Under the ICANN Uniform Domain Name Dispute Resolution

Case Number: AF-0131
Contested Domain Names:
Panel Member: Jessica Litman, Richard Hill, Michael Froomkin


1. Parties and Contested Domain Name

Complainant is Microcell Solutions, a telecommunications company in Montreal and the owner of a service mark registration for FIDO. Respondent is the B-Seen Design Group, a Toronto company specializing in the design of promotional web pages, and the registrant of the contested domain name,

2. Procedural History:

The electronic version of the Complaint form was filed on-line through eResolution's Website on February 23th, 2000. The hardcopy of the Complaint Form was received on February 23th, 2000. Payment was received on the same date. Upon receiving all the required information, eResolution's clerk confirmed that the Registrar is Network Solutions Inc., and that the Whois database contains all the required contact information and including the billing contact. The clerk also determined that, on February 25th, 2000, the Contested Domain Name resolved to an inactive Web page and that the Complaint is administratively compliant. The Clerk then proceeded to send a copy of the Complaint Form and the required Cover Sheet in accordance with paragraph 2 (a) of the ICANN's Rules for Uniform Domain Name Dispute Resolution Policy. The Clerk fulfilled all its responsibilities under Paragraph 2(a) in connection with forwarding the Complaint to the Respondent on February 25th, 2000. That date is the commencement date of the administrative proceeding.

On February 25th, 2000, the Clerk's office notified the Complainant, the Respondent, the concerned Registrar, and ICANN of the date of commencement of the administrative proceeding. On March 16th, 2000, the Respondent submitted the response form and the annexes. On March 21st, 2000, the Clerk's Office submitted five (5) names of candidates to act as a third panelist to the parties and required that they rank them in preference order. On March 24th, 2000, the Complainant wrote to the clerk's office to mention that one of the candidates was in conflict of interests with them. On March 27th, 2000, the Clerk's Office submitted a new list of candidates to act as a third panelist to the parties and required that they rank them in preference order. On April 3rd, 2000, the Clerk's Office received the parties' preferences of candidates to act as the third panelist. On April 10th, 2000, the Clerk's Office received the Declaration of Impartiality and Independence from the three members of the Panel. eResolution appointed Ms. Jessica Litman to be the President of the Panel. On April 10th, 2000, the Clerk's Office forwarded a user name and a password to the three members of the Panel, allowing them to access the Complaint Form, the Response Form, and the evidence through eResolution's Automated Docket Management System.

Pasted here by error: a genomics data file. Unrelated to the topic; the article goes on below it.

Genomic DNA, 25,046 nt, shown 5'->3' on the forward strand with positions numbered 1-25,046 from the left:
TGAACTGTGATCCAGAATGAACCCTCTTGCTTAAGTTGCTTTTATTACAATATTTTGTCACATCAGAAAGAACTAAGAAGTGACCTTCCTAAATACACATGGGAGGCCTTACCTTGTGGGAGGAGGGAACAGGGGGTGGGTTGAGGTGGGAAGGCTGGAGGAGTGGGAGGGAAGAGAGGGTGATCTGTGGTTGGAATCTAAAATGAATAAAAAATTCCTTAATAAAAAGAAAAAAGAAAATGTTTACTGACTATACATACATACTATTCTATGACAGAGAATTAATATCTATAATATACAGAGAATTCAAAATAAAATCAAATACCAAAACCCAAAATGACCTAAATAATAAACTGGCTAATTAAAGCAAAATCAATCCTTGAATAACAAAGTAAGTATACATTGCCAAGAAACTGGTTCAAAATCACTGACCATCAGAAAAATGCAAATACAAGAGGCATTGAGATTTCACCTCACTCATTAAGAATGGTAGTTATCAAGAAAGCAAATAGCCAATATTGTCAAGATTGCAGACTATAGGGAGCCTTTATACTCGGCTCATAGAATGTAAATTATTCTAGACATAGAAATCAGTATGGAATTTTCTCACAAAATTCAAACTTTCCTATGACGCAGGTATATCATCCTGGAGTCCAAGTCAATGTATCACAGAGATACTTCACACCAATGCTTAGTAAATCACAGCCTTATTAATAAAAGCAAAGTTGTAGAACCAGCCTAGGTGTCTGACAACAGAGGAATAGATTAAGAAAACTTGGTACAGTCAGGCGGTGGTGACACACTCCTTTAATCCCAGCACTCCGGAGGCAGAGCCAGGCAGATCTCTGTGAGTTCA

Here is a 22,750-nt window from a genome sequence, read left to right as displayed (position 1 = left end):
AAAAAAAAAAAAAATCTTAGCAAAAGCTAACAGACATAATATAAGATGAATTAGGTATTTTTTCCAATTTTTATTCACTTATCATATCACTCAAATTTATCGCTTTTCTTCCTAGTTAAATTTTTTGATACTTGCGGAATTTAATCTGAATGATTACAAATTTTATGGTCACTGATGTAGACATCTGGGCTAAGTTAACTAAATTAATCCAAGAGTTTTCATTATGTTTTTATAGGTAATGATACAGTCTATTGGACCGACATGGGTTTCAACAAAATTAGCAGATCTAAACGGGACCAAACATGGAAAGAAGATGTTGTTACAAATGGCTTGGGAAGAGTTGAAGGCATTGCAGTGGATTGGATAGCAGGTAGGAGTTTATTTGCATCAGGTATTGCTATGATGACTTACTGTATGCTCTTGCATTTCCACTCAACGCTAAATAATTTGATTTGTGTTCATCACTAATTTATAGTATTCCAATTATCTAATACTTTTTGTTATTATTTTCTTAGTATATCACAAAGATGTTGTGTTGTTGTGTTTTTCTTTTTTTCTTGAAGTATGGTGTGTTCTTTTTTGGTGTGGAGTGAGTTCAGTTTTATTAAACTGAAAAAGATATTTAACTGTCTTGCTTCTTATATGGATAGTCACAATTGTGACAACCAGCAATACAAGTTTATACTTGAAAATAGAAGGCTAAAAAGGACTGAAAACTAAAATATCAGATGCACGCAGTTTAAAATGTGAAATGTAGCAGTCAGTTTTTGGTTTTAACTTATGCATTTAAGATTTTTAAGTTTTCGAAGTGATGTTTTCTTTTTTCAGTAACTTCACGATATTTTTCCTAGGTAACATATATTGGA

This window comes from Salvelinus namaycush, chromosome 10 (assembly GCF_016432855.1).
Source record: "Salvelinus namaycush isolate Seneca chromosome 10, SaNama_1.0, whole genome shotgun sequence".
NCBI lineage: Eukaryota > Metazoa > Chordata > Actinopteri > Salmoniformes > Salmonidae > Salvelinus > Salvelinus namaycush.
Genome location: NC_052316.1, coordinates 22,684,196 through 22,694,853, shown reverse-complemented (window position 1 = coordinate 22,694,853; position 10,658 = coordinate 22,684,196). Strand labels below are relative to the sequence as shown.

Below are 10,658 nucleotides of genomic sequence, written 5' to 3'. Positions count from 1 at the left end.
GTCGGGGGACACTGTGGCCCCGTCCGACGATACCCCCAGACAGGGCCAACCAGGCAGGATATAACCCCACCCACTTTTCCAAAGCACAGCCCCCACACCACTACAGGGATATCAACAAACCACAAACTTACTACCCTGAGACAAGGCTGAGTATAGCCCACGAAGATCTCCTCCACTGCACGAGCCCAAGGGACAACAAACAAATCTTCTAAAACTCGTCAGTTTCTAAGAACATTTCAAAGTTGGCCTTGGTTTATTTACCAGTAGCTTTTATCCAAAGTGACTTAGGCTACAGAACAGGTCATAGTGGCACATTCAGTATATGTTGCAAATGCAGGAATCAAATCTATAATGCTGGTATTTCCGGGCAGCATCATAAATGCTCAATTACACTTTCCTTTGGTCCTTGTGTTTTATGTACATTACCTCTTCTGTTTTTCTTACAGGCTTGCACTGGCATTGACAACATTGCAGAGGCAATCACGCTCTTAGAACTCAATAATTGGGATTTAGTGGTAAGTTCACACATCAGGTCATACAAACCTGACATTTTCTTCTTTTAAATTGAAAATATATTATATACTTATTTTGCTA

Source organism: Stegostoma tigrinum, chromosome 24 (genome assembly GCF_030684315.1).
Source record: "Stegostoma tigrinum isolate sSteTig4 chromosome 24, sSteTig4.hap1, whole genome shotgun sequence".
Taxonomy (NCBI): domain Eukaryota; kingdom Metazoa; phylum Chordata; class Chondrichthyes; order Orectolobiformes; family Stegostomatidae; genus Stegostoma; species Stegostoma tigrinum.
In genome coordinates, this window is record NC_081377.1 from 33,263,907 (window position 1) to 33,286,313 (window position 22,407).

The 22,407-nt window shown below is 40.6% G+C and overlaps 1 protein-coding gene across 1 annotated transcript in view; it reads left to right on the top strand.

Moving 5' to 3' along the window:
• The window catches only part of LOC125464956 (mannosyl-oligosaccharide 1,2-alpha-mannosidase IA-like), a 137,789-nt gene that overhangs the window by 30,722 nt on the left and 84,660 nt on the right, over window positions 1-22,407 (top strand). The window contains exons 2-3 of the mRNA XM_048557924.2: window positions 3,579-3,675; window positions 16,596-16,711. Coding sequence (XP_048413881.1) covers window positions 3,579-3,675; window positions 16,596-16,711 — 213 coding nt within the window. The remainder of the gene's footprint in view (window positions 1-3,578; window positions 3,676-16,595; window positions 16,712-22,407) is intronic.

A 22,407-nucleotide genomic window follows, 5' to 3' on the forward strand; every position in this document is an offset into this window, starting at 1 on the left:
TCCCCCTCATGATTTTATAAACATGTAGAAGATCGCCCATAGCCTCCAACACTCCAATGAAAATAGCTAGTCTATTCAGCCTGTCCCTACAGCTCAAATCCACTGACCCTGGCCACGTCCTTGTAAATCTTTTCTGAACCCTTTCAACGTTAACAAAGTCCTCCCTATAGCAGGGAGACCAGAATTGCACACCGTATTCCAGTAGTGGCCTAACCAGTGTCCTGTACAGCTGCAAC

On April 10th, 2000, the parties, the Registrar and ICANN were notified that Ms. Litman, Mr. Richard Hill and Mr. Michael Froomkin have been appointed and that a decision was to be, save exceptional circumstances, handed down on April 25th, 2000. On April 13th, 2000, the panel granted the complainant's request to submit a rebuttal on or before April 17, and allowed the respondent until April 21 to submit a reply. The panel extended the deadline for its decision to May 10, 2000.

On April 14, complainant filed a document it denominated a "reply" to B-Seen's response. On April 19, respondent submitted its "rebuttal" to complainant's reply.

3. Factual Background

Complainant Microcell markets wireless digital mobile telephone services throughout Canada under the FIDO mark. It applied to register the mark in Canada in November, 1995, and introduced its FIDO services in 1996. Registration issued under serial number TMA475,321 on April 28, 1997. Microcell later registered a second FIDO mark for its services, and has applied to register a number of variations (e.g., FIDOmatic, FIDOData). Microcell has engaged in extensive advertising to promote its services and its FIDO mark. Microcell registered the domain name in 1996, and operates a website associated with its FIDO services at

Respondent B-Seen is a small Toronto website development firm. In June, 1997, it registered the domain name. To date, it has not used the domain name to operate an active website. B-Seen has a website at to promote its services as a designer of interactive web commercials. B-Seen has registered a number of other domain names not currently in active use. Most of these involve combinations of generic terms. E.g.,,